Storm Tracks over the Southwest United States in CMIP5 Climate Projections and Water Policy Implications

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Wednesday, 5 February 2014
Hall C3 (The Georgia World Congress Center )
Richard E. Bateman, Univ. of Colorado, BOULDER, CO; and W. Han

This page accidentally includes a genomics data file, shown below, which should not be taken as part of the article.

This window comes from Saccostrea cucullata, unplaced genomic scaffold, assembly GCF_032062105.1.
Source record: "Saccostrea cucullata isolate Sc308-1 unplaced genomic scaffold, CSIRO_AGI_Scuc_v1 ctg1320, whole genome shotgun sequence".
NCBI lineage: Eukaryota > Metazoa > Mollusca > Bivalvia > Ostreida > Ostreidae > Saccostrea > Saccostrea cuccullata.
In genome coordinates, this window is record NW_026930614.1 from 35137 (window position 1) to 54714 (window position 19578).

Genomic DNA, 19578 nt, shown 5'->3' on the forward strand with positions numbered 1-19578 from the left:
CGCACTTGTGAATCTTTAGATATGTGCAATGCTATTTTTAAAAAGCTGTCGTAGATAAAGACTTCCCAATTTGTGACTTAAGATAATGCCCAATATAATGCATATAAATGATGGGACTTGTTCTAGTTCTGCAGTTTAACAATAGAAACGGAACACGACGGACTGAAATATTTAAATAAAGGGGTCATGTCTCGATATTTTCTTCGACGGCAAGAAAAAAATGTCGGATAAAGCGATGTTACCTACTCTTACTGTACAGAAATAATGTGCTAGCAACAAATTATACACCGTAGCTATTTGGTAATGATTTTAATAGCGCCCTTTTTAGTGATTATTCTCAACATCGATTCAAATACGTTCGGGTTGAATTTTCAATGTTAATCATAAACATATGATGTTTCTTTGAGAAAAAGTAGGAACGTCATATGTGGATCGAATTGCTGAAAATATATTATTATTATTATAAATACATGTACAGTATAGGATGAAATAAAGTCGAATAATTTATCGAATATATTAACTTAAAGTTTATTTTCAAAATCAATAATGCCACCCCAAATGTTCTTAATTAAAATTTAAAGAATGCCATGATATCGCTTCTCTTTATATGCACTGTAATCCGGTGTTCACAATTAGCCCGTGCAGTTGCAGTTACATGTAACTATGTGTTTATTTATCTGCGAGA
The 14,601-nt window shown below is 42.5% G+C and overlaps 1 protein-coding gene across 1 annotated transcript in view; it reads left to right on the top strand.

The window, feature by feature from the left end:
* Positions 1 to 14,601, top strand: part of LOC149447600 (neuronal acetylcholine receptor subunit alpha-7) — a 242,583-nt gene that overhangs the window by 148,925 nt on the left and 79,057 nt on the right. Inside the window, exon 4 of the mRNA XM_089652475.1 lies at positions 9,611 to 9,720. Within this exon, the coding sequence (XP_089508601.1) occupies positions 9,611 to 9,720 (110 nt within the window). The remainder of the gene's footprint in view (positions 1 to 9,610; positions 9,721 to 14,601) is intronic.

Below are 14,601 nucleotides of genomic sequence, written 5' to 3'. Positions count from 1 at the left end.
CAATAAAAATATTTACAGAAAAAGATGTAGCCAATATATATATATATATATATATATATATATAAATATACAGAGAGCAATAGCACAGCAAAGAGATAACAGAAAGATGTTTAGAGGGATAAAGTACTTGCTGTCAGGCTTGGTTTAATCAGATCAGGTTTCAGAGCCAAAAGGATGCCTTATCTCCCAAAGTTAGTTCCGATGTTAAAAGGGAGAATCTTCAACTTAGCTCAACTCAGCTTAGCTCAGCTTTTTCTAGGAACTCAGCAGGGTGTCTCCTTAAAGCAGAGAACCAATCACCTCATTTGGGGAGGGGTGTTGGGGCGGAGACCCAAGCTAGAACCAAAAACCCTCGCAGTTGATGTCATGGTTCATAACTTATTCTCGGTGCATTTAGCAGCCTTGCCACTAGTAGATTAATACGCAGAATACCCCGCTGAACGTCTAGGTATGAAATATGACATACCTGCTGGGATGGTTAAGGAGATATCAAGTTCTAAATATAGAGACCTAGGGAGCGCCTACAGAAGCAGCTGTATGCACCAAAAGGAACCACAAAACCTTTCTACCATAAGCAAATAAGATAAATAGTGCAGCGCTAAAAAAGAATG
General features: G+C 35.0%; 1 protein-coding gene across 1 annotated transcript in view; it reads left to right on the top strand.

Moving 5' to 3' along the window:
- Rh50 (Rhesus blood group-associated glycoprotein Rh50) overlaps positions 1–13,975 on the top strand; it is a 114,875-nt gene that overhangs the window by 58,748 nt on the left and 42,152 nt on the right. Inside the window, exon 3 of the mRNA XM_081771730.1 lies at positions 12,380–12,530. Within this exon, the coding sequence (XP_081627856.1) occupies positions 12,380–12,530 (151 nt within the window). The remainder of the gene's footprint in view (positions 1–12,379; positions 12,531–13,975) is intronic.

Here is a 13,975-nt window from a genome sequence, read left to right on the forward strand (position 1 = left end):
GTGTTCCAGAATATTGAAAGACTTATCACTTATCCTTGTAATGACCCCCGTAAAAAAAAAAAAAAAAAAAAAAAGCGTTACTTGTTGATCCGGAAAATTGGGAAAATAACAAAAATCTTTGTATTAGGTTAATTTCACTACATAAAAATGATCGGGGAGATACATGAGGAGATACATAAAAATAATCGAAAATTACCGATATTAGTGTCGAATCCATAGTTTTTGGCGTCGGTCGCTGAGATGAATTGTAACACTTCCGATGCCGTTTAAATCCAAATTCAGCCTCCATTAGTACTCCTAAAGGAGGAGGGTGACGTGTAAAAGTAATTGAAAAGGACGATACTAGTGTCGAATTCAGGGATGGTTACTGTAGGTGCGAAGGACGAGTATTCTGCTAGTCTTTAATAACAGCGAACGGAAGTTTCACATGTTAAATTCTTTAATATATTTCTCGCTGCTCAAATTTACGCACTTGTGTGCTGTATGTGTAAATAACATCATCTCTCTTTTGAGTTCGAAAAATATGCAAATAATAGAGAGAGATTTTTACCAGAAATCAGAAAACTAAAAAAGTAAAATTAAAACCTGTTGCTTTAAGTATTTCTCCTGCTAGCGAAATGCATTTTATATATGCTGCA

Climate change and population growth are important factors that will affect 21st century southwest United States (SWUS) water supply and demand. This region is important because the Colorado River Basin supplies water to approximately 50 million people, 5.5 million acres of land, and provides 4,200 megawatts of electrical generating capacity. Historical and projected tropical Pacific and Indian Ocean sea-surface temperature (SST) changes and decadal variability related to the Interdecadal Pacific Oscillation (IPO) and their influences on future SWUS climate are investigated. Assessments of storm track patterns and related climate variables in relation to SWUS are made using reanalysis (e.g., NCEP-NCER, ERA-Interim, and NASA MERRA), observations (e.g., GPCP, CMAP, and AMSR-E), and climate model (e.g., NASA GISS, NCAR CCSM4, CanESM2, and NorEMS1-M) data. Model projections based on Representative Concentration Pathway 8.5 in two periods (2010-2039 and 2070-2099) are compared against a 1980-2005 reference period. The region is expected to continue to warm in response to increasing greenhouse gases, which by itself would place additional stress on the Basin's water systems. Fundamentally, this work seeks to address hydrologic effects: whether Basin streamflow might also decrease as a result of storm track shifts away from the region, which would deprive the Basin of requisite winter snowpack. Based on these scientific results, current and potential water resource management policies are discussed. Early results of a limited evaluation of adaptation activities and plans within the region are also made.